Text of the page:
Stay stitching is a single line of stitching, through one layer of fabric, that is placed to stabilize the fabric, preventing it from becoming stretched or distorted.
Where It Is Used
This type of stitch is usually called for on the edge of a piece of fabric that has a bias cut to it which would allow the fabric to easily become distorted. See more about bias-cut fabric below.
Sewing the stay stitching in a certain direction, referred to as directional stitching, will keep the shape of the fabric as it was cut out of the fabric. Sewing the stay stitching opposite of suggested directional stitching can distort the pieces and counteract the reason for stay stitching.
The same stitching width and length that you will be using to construct the garment can be used for stay stitching.
Don't Skip This Step
Although it may seem like you are accomplishing nothing and it's a step you can eliminate, if pattern directions call for stay stitching, do it!
You might think you are saving yourself some time by skipping this step, but in reality, you are preventing all kinds of problems in the later steps of putting the pieces together.
Fabric that hasn't been stay stitched is very apt to become distorted while you press the pieces, add interfacing to the fabric or even just simply handle the cut-out fabric.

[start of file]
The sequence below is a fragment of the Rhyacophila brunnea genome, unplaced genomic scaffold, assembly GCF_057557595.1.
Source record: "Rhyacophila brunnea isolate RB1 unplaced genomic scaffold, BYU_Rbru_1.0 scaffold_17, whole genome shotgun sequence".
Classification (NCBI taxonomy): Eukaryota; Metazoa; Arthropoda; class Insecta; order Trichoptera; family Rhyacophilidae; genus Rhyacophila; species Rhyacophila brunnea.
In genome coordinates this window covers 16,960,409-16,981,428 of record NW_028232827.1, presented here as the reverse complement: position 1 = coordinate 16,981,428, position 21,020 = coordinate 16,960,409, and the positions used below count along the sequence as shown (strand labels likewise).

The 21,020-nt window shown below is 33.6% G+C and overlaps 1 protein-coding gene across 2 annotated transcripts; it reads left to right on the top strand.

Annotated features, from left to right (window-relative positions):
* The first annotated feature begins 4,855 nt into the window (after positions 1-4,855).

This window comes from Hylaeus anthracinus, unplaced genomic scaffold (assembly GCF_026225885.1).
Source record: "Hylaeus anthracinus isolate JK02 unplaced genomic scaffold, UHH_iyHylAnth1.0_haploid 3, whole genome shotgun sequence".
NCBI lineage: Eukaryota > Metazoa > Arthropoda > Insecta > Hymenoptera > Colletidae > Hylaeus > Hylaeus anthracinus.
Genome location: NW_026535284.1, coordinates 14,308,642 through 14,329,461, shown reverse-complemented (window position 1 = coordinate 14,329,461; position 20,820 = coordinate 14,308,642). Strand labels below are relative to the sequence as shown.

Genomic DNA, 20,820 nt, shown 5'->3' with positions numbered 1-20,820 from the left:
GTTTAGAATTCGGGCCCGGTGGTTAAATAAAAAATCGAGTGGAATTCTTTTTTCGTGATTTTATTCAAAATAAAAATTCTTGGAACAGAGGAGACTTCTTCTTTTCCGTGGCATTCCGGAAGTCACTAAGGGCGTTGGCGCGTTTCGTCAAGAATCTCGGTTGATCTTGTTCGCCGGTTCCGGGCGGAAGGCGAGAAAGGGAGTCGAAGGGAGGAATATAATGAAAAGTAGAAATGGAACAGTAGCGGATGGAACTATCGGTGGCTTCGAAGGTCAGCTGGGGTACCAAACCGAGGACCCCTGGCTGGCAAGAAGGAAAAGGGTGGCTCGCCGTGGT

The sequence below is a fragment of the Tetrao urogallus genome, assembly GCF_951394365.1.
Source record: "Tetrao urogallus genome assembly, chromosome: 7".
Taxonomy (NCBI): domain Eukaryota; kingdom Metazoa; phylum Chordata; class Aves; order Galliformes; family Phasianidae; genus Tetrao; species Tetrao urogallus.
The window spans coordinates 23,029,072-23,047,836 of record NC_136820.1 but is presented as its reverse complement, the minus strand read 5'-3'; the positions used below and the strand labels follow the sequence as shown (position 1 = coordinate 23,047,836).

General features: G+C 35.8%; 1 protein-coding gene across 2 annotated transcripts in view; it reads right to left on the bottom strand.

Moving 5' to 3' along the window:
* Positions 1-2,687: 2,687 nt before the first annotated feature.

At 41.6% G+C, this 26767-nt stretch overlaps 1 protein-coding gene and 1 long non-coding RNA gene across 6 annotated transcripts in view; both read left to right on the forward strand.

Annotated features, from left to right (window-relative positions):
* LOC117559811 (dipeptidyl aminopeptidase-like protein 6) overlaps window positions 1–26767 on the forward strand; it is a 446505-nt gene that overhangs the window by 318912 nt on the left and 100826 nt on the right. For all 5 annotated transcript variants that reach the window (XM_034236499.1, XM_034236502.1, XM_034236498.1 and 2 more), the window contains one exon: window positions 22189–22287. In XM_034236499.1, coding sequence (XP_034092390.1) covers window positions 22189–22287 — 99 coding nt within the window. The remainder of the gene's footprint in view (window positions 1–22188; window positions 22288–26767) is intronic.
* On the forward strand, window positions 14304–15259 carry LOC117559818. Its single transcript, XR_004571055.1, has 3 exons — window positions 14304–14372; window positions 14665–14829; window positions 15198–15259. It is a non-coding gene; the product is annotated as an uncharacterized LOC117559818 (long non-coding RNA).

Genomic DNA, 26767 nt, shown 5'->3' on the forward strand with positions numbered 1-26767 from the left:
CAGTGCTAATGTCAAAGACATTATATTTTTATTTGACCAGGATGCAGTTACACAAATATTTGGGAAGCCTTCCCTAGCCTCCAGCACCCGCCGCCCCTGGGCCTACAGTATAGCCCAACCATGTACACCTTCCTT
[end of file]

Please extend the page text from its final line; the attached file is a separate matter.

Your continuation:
When you skip the stay stitching process, by the time you start to join the pieces of fabric, they may be so out of shape that you have a battle on your hands to make the pieces fit together. Taking the few minutes it requires to stay stitch the cut-out pieces of fabric, eliminates problems later in having collars, facings and other pieces of the pattern fit together.
Use Your Judgment
Not all skirts or dress patterns will tell you to stay stitch. But the more loosely woven your fabric is, the more likely the threads of the fabric will move and distort the original cut-out fabric. When in doubt, stay stitch.
There are three types of fabric grain -- lengthwise grain, crosswise grain, and bias grain.
Bias grain refers to the thread line that is at a 45-degree angle to the lengthwise and crosswise grain of fabric as it is on the bolt. The bias has stretch in woven fabric and will hang differently than a garment that has been cut on the lengthwise or crosswise grain.
Example of When to Stay Stitch
The neckline edge of a garment is cut on the bias but the collar is on the straight grain. It will be necessary to stay stitch the neckline for the collar to fit properly.